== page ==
Very Long Baseline Array
The eastern terminus of the VLBA, on Saint Croix, U.S. Virgin Islands
|Organization||Long Baseline Observatory|
|Telescopes||Brewster VLBA station|
Fort Davis VLBA station
Hancock VLBA station
Kitt Peak VLBA station
Los Alamos VLBA station
Mauna Kea VLBA station
North Liberty VLBA station
OVRO VLBA station
Pie Town VLBA station
St. Croix VLBA station
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The Very Long Baseline Array (VLBA) is a system of ten radio telescopes which are operated remotely from their Array Operations Center located in Socorro, New Mexico, as a part of the Long Baseline Observatory (LBO). These ten radio antennas work together as an array that forms the longest system in the world that uses very long baseline interferometry. The longest baseline available in this interferometer is about 8,611 kilometres (5,351 mi).
The construction of the VLBA began in February 1986 and it was completed in May 1993. The first astrometrical observation using all ten antennas was carried out on May 29, 1993. The total cost of building the VLBA was about $85 million. The array is funded by the National Science Foundation, and costs about $10 million a year to operate.
Each receiver in the VLBA consists of a parabolic dish antenna 25 meters (82 feet) in diameter, along with its adjacent control building. This contains the supporting electronics and machinery for the receiver, including low-noise electronics, digital computers, data storage units, and the antenna-pointing machinery. Each of the antennas is about as tall as a ten-story building when the antenna is pointed straight up, and each antenna weighs about 218 metric tons (240 short tons).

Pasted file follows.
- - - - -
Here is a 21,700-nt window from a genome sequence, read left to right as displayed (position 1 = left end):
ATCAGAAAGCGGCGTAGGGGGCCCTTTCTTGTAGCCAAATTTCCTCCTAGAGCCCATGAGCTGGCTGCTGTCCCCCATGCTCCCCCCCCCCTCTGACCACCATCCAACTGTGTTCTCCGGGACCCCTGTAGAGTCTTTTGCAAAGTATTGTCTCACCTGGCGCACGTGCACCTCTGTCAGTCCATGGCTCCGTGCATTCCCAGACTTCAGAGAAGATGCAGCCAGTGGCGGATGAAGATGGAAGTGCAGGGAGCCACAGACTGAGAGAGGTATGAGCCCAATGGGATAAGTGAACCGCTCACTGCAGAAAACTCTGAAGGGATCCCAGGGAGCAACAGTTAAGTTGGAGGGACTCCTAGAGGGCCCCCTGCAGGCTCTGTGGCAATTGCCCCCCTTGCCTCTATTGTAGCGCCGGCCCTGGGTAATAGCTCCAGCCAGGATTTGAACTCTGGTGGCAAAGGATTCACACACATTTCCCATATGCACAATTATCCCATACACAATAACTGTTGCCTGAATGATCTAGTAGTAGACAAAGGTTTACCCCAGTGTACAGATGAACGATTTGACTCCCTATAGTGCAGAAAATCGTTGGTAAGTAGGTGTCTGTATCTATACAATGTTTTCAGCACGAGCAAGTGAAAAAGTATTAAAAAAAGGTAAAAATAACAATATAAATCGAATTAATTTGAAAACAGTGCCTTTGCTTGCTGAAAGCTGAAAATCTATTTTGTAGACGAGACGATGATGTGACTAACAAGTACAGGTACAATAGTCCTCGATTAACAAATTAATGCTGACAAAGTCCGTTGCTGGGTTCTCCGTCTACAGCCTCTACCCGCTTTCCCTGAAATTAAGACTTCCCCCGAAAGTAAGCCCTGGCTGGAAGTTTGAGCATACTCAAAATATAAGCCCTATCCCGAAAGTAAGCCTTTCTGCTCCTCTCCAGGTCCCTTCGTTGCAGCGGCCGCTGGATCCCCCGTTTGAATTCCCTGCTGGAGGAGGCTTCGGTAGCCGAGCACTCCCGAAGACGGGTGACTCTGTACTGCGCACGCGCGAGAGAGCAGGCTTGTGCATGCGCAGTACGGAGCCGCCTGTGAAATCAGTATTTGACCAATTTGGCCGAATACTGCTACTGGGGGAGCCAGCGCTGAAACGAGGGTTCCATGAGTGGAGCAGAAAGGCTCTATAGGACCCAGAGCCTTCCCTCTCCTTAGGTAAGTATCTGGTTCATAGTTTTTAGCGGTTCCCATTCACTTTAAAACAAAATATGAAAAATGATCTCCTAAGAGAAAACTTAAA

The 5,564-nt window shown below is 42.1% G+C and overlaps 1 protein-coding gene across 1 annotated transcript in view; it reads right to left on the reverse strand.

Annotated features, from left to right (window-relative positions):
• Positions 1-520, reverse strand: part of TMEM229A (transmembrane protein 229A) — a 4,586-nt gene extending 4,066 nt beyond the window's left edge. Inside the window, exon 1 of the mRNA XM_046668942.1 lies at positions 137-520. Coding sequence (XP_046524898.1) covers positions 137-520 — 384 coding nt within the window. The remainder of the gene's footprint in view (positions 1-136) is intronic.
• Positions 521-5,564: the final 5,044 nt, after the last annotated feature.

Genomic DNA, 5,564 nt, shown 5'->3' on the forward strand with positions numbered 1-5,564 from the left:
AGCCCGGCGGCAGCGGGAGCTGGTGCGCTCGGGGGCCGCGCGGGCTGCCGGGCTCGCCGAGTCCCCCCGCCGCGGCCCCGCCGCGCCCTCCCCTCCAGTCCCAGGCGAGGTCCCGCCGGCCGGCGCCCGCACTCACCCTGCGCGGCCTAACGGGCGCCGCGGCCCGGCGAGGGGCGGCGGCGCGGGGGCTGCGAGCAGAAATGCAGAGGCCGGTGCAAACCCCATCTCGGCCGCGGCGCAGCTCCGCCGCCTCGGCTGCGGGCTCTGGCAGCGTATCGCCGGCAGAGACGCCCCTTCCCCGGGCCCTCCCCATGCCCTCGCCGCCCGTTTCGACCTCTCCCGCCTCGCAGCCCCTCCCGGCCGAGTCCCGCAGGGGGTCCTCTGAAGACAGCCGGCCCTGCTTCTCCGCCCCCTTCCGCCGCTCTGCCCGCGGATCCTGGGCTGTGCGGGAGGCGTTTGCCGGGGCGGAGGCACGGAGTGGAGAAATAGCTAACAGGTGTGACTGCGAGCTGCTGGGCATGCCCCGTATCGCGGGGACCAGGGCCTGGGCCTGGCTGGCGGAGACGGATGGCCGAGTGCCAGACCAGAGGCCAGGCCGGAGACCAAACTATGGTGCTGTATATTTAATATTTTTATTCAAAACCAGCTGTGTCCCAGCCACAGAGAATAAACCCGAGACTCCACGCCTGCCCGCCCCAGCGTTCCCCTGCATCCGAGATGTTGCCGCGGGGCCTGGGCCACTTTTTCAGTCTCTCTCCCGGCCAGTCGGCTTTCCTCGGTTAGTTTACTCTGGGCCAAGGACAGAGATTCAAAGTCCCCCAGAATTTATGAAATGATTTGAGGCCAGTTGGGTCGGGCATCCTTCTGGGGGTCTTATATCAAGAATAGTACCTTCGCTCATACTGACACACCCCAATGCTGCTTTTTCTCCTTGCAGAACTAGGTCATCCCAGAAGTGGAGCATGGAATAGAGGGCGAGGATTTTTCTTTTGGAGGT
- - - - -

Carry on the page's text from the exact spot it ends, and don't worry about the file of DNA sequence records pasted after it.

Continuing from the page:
The signals from each antenna are recorded on a bank of approximately one-terabyte hard disc drives, and the information is time-stamped using atomic clocks. Once the disc drives are loaded with information, they are carried to the Pete V. Domenici Science Operations Center at the NRAO in Socorro. There the information undergoes signal processing in a powerful set of digital computers that carry out the interferometry. These computers also make corrections for the rotation of the Earth, the slight shifts in the crust of the Earth over time, and other small measurement errors.
Observations by the VLBA
The Very Long Baseline Array usually makes radio observations at wavelengths from three millimeters to 90 centimeters, or in other words, at frequencies from 0.3 gigahertz to 96 gigahertz. Within this frequency range, the VLBA observes in eight different frequency bands that are useful for radio astronomy. The VLBA also makes observations in two narrow radio bands below one gigahertz that include spectral lines produced by bright maser emissions.
The VLBA radio telescopes are located at:
The use of the VLBA can be scheduled dynamically, and its sensitivity can be improved by a factor of five by including other radio telescopes such as the Arecibo radio telescope in Puerto Rico, the Green Bank Telescope in West Virginia, the Very Large Array (VLA) in New Mexico and the Effelsberg radio telescope in Germany. These four additional sites are brought online for as much as 100 hours per four-month trimester. In this configuration, the entire array is known as the High-Sensitivity Array (HSA). These sites, with coordinates, are as follows:
|Toponym||State||Geographic coordinate system|
|Green Bank||West Virginia||GB|
|Very Large Array||New Mexico||Y27|
Baseline distance and angular resolution
Minimum angular resolution:
- Brisken, Walter (2016-11-15). "Long Baseline Observatory Launch". NRAO eNews. National Radio Astronomy Observatory. Retrieved 2017-04-10.
- Saha, Swapan Kumar (2010), Aperture Synthesis: Methods and Applications to Optical Astronomy, Astronomy and Astrophysics Library, Springer, p. 81, ISBN 1-4419-5709-X
- Lacitis, Erik (2010-04-28). "Seeking the universe from an apple orchard in Brewster". The Seattle Times. Retrieved 2018-10-20.
- Ulvestad, Jim (2008-08-04). "Antenna Sites". National Radio Astronomy Observatory. Archived from the original on 2009-03-02.
- Romney, Jon (2012-01-05). "8 Angular Resolution & u-v Coverage". National Radio Astronomy Observatory.
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